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Author Bansal, Nikhil ♦ Kimbrel, Tracy ♦ Pruhs, Kirk
Source ACM Digital Library
Content type Text
Publisher Association for Computing Machinery (ACM)
File Format PDF
Copyright Year ©2007
Language English
Subject Domain (in DDC) Computer science, information & general works ♦ Data processing & computer science
Subject Keyword Speed scaling ♦ Power management ♦ Voltage scaling
Abstract Speed scaling is a power management technique that involves dynamically changing the speed of a processor. We study policies for setting the speed of the processor for both of the goals of minimizing the energy used and the maximum temperature attained. The theoretical study of speed scaling policies to manage energy was initiated in a seminal paper by Yao et al. [1995], and we adopt their setting. We assume that the power required to run at speed $\textit{s}$ is $\textit{P}(\textit{s})$ = $s^{α}$ for some constant α > 1. We assume a collection of tasks, each with a release time, a deadline, and an arbitrary amount of work that must be done between the release time and the deadline. Yao et al. [1995] gave an offline greedy algorithm YDS to compute the minimum energy schedule. They further proposed two online algorithms Average Rate (AVR) and Optimal Available (OA), and showed that AVR is 2α ™ 1 $α^{α}-competitive$ with respect to energy. We provide a tight $α^{α}$ bound on the competitive ratio of OA with respect to energy. We initiate the study of speed scaling to manage temperature. We assume that the environment has a fixed ambient temperature and that the device cools according to Newton's law of cooling. We observe that the maximum temperature can be approximated within a factor of two by the maximum energy used over any interval of length $1/\textit{b},$ where $\textit{b}$ is the cooling parameter of the device. We define a speed scaling policy to be cooling-oblivious if it is simultaneously constant-competitive with respect to temperature for all cooling parameters. We then observe that cooling-oblivious algorithms are also constant-competitive with respect to energy, maximum speed and maximum power. We show that YDS is a cooling-oblivious algorithm. In contrast, we show that the online algorithms OA and AVR are not cooling-oblivious. We then propose a new online algorithm that we call BKP. We show that BKP is cooling-oblivious. We further show that BKP is $\textit{e}-competitive$ with respect to the maximum speed, and that no deterministic online algorithm can have a better competitive ratio. BKP also has a lower competitive ratio for energy than OA for α ≥5. Finally, we show that the optimal temperature schedule can be computed offline in polynomial-time using the Ellipsoid algorithm.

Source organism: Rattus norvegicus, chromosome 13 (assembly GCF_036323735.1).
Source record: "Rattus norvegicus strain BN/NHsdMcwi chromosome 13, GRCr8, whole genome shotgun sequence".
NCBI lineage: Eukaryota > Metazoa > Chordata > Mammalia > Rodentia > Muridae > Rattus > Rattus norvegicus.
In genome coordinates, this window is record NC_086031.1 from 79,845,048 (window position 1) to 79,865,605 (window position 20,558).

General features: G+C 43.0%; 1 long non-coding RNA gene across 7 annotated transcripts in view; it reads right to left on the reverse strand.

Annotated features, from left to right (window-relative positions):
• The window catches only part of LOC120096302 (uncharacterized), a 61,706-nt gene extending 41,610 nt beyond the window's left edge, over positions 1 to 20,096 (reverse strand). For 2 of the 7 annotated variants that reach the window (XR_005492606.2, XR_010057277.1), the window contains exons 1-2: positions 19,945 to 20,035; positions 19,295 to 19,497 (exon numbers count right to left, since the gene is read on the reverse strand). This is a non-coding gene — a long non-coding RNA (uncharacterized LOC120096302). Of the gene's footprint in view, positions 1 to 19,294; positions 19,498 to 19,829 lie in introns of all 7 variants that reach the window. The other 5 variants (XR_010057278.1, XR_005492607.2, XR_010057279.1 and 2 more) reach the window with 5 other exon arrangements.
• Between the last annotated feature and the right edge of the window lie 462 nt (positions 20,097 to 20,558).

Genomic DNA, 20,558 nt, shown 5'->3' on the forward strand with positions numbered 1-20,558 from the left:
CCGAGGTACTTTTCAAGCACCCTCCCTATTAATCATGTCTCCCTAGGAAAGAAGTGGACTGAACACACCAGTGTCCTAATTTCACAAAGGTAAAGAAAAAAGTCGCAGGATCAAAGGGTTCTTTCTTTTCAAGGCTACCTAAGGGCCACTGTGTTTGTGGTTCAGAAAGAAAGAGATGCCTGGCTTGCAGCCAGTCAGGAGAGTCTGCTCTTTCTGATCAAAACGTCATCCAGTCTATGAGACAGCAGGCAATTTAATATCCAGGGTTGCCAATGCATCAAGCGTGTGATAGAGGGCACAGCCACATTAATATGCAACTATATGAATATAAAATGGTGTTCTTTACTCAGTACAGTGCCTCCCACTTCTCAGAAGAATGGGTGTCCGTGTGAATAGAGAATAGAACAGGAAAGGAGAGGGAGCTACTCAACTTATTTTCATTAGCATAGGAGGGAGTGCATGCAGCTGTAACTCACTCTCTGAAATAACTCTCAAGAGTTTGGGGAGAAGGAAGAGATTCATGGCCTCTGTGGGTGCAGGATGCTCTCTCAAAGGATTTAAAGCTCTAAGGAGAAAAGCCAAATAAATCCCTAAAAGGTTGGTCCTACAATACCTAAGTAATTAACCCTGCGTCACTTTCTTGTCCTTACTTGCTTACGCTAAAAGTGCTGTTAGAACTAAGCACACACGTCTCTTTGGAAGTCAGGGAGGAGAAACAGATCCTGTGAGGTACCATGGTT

ISSN 00045411
Age Range 18 to 22 years ♦ above 22 year
Educational Use Research
Education Level UG and PG
Learning Resource Type Article
Publisher Date 2007-03-01
Publisher Place New York
e-ISSN 1557735X
Journal Journal of the ACM (JACM)
Volume Number 54
Issue Number 1
Page Count 39
Starting Page 1
Ending Page 39


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Source: ACM Digital Library